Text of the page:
Antares AJ-26
Antares AJ-26. Credit: Orbital ATK

PARIS — GenCorp Inc., parent company of rocket-engine builder Aerojet Rocketdyne, on July 9 said the failure of an AJ-26 engine during a test firing in May cost the company $13.5 million in lost sales and higher costs for the six months ending May 31.

The incident forced Dulles, Virginia-based Orbital Sciences Corp. to delay the launch of its Antares rocket, which uses two AJ-26 engines as its first stage, to determine whether the test-stand failure indicated a wider issue with the AJ-26. The company has since cleared the AJ-26 engine now on the Antares rocket and is proceeding with the launch, carrying an unmanned cargo freighter to the international space station.

Rancho Cordova, California-based GenCorp, in a filing with the U.S. Securities and Exchange Commission, said that as of May 31 it had eight more AJ-26 engines to deliver to Orbital under its current contract.

Orbital officials have said the company is considering ATK-supplied motors and other options for Antares for the long term, but emphasize that no final decision has been made. Orbital is merging with ATK’s aerospace and defense business in a deal expected to close by the end of the year.

It is unclear whether a new Orbital-GenCorp contract for an interim supply of AJ-26 engines will be signed.

In the filing, GenCorp also said it had exercised an option to extend, by three months, the deadline by which either GenCorp or United Technologies Corp. could cancel their agreement relating to Russia’s RD-180 engine, which powers the U.S. Atlas 5 rocket used mainly for U.S. government missions.

Hartford, Connecticut-based United Technologies sold its Pratt & Whitney Rocketdyne engine division to GenCorp in a transaction announced in July 2012 and concluded in June 2013. The agreement had included the transfer to GenCorp of United Technologies’ 50 percent ownership of RD Amross, a joint venture with RD-180 manufacturer NPO Energomash of Khimki, Russia, that imports and sells the engines to Atlas 5 maker United Launch Alliance.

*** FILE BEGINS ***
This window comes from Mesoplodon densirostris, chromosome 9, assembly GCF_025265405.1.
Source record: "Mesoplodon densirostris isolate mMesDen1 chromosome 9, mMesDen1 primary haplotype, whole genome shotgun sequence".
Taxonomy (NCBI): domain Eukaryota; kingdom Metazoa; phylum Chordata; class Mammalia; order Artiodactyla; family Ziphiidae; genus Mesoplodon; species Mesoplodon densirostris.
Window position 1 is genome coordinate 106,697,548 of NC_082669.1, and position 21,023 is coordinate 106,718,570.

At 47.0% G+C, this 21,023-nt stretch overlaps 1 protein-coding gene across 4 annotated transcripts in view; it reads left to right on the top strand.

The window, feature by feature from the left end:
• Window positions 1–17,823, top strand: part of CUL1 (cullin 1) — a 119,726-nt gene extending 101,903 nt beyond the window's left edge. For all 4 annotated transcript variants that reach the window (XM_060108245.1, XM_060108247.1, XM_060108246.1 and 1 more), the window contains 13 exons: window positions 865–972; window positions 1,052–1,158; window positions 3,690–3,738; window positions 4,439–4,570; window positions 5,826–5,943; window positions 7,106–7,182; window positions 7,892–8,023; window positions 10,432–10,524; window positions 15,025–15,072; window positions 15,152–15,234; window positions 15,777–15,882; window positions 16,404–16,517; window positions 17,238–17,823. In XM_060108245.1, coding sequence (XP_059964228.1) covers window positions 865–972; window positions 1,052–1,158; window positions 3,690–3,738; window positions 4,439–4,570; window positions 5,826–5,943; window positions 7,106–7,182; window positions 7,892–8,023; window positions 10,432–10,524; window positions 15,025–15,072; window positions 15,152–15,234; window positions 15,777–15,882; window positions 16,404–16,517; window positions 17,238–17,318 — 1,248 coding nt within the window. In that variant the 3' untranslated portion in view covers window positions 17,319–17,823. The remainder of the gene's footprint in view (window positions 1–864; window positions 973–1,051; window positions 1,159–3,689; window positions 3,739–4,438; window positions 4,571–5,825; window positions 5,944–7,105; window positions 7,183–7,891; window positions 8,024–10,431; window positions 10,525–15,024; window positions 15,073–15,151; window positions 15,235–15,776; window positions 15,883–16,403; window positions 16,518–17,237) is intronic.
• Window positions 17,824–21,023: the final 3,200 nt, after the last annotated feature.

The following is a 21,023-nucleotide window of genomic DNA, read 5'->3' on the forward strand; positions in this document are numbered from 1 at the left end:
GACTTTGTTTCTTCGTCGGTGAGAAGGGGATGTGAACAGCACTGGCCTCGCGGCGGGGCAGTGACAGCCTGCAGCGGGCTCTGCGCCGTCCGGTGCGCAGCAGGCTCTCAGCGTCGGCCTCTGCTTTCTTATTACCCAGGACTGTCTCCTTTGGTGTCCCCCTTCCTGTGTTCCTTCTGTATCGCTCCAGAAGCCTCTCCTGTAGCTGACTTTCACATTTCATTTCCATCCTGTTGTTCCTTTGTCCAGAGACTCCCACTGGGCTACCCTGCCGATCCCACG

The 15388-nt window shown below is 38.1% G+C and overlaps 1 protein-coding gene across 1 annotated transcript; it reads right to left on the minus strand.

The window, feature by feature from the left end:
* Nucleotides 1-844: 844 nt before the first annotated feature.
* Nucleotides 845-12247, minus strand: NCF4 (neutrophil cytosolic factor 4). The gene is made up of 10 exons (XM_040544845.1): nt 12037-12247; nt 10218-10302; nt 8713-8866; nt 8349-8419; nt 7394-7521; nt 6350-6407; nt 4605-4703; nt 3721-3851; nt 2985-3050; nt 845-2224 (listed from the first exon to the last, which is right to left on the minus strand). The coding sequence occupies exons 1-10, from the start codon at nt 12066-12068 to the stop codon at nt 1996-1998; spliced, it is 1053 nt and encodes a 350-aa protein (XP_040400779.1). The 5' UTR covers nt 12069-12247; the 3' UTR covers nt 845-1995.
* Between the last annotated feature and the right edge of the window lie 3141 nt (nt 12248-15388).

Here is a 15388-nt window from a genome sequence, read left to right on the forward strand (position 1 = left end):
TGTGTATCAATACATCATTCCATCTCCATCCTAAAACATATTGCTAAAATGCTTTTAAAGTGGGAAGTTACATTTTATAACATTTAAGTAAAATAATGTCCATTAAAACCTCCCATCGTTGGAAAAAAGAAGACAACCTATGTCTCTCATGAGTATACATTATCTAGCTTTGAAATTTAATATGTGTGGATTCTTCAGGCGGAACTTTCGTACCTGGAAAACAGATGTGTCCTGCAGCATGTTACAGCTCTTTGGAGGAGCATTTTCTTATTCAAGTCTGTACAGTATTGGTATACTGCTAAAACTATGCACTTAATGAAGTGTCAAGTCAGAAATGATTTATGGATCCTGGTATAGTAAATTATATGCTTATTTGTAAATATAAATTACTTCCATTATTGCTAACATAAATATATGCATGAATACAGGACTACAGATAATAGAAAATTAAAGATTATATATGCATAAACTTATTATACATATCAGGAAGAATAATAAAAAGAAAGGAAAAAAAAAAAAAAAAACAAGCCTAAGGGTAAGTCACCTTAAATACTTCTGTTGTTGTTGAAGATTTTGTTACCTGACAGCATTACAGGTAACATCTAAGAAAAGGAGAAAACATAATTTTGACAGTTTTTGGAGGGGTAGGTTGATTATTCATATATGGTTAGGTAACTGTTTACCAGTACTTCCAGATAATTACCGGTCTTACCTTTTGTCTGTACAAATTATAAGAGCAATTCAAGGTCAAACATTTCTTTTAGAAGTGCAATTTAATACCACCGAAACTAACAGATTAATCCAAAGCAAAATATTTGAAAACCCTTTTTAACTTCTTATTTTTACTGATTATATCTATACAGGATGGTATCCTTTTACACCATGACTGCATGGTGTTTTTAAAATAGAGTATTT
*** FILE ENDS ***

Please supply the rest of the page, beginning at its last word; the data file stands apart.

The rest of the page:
The transfer of the RD Amross shares has been awaiting approval by the Russian government since then, and GenCorp had reduced its purchase price of the Rocketdyne division by $55 million as a consequence. United Technologies and GenCorp agreed that either company could cancel the RD Amross transaction starting 12 months after the transaction’s closure, meaning June 12 of this year.

Either party is also permitted to extend the deadline by as much as a year, in three-month increments. GenCorp said that on May 30 it exercised the first three-month extension, to September 12.

GenCorp did not say whether the current debate about whether Atlas 5 should continue to use a Russian engine given the political tensions with Russia had changed the company’s thinking about the RD Amross purchase.

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Peter B. de Selding was the Paris Bureau Chief for SpaceNews.